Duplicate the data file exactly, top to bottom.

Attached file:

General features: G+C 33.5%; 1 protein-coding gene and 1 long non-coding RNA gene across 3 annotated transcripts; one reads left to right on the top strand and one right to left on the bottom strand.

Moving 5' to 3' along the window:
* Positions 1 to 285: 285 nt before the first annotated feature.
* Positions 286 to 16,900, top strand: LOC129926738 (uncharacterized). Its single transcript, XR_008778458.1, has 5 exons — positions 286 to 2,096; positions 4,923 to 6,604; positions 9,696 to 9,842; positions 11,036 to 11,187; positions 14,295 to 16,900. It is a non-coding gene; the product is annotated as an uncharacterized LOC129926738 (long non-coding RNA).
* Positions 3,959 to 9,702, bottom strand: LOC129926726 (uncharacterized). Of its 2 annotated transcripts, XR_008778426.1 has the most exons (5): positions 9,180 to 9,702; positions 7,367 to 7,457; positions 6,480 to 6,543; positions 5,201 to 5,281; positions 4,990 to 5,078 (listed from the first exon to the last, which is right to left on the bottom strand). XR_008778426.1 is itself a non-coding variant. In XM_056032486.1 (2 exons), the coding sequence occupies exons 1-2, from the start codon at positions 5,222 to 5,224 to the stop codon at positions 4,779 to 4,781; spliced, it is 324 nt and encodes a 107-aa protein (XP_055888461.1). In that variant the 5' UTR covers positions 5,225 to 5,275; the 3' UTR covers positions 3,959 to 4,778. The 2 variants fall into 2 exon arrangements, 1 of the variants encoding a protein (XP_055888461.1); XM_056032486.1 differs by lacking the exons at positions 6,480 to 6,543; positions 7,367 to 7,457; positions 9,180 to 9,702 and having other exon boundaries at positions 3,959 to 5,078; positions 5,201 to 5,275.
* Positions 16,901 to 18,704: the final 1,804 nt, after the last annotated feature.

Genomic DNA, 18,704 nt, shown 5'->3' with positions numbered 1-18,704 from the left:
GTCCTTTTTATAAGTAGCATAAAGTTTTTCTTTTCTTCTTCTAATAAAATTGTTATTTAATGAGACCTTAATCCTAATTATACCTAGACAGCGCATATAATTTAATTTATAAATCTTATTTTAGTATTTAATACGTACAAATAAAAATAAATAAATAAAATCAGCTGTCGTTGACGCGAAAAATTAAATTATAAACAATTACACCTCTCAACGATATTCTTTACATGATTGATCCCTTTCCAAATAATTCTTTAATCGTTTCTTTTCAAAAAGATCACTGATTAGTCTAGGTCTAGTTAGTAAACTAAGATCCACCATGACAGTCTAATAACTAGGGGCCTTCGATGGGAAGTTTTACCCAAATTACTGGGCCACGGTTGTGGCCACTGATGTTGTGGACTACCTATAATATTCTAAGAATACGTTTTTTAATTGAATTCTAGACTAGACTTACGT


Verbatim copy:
General features: G+C 33.5%; 1 protein-coding gene and 1 long non-coding RNA gene across 3 annotated transcripts; one reads left to right on the top strand and one right to left on the bottom strand.

Moving 5' to 3' along the window:
* Positions 1 to 285: 285 nt before the first annotated feature.
* Positions 286 to 16,900, top strand: LOC129926738 (uncharacterized). Its single transcript, XR_008778458.1, has 5 exons — positions 286 to 2,096; positions 4,923 to 6,604; positions 9,696 to 9,842; positions 11,036 to 11,187; positions 14,295 to 16,900. It is a non-coding gene; the product is annotated as an uncharacterized LOC129926738 (long non-coding RNA).
* Positions 3,959 to 9,702, bottom strand: LOC129926726 (uncharacterized). Of its 2 annotated transcripts, XR_008778426.1 has the most exons (5): positions 9,180 to 9,702; positions 7,367 to 7,457; positions 6,480 to 6,543; positions 5,201 to 5,281; positions 4,990 to 5,078 (listed from the first exon to the last, which is right to left on the bottom strand). XR_008778426.1 is itself a non-coding variant. In XM_056032486.1 (2 exons), the coding sequence occupies exons 1-2, from the start codon at positions 5,222 to 5,224 to the stop codon at positions 4,779 to 4,781; spliced, it is 324 nt and encodes a 107-aa protein (XP_055888461.1). In that variant the 5' UTR covers positions 5,225 to 5,275; the 3' UTR covers positions 3,959 to 4,778. The 2 variants fall into 2 exon arrangements, 1 of the variants encoding a protein (XP_055888461.1); XM_056032486.1 differs by lacking the exons at positions 6,480 to 6,543; positions 7,367 to 7,457; positions 9,180 to 9,702 and having other exon boundaries at positions 3,959 to 5,078; positions 5,201 to 5,275.
* Positions 16,901 to 18,704: the final 1,804 nt, after the last annotated feature.

Genomic DNA, 18,704 nt, shown 5'->3' with positions numbered 1-18,704 from the left:
GTCCTTTTTATAAGTAGCATAAAGTTTTTCTTTTCTTCTTCTAATAAAATTGTTATTTAATGAGACCTTAATCCTAATTATACCTAGACAGCGCATATAATTTAATTTATAAATCTTATTTTAGTATTTAATACGTACAAATAAAAATAAATAAATAAAATCAGCTGTCGTTGACGCGAAAAATTAAATTATAAACAATTACACCTCTCAACGATATTCTTTACATGATTGATCCCTTTCCAAATAATTCTTTAATCGTTTCTTTTCAAAAAGATCACTGATTAGTCTAGGTCTAGTTAGTAAACTAAGATCCACCATGACAGTCTAATAACTAGGGGCCTTCGATGGGAAGTTTTACCCAAATTACTGGGCCACGGTTGTGGCCACTGATGTTGTGGACTACCTATAATATTCTAAGAATACGTTTTTTAATTGAATTCTAGACTAGACTTACGT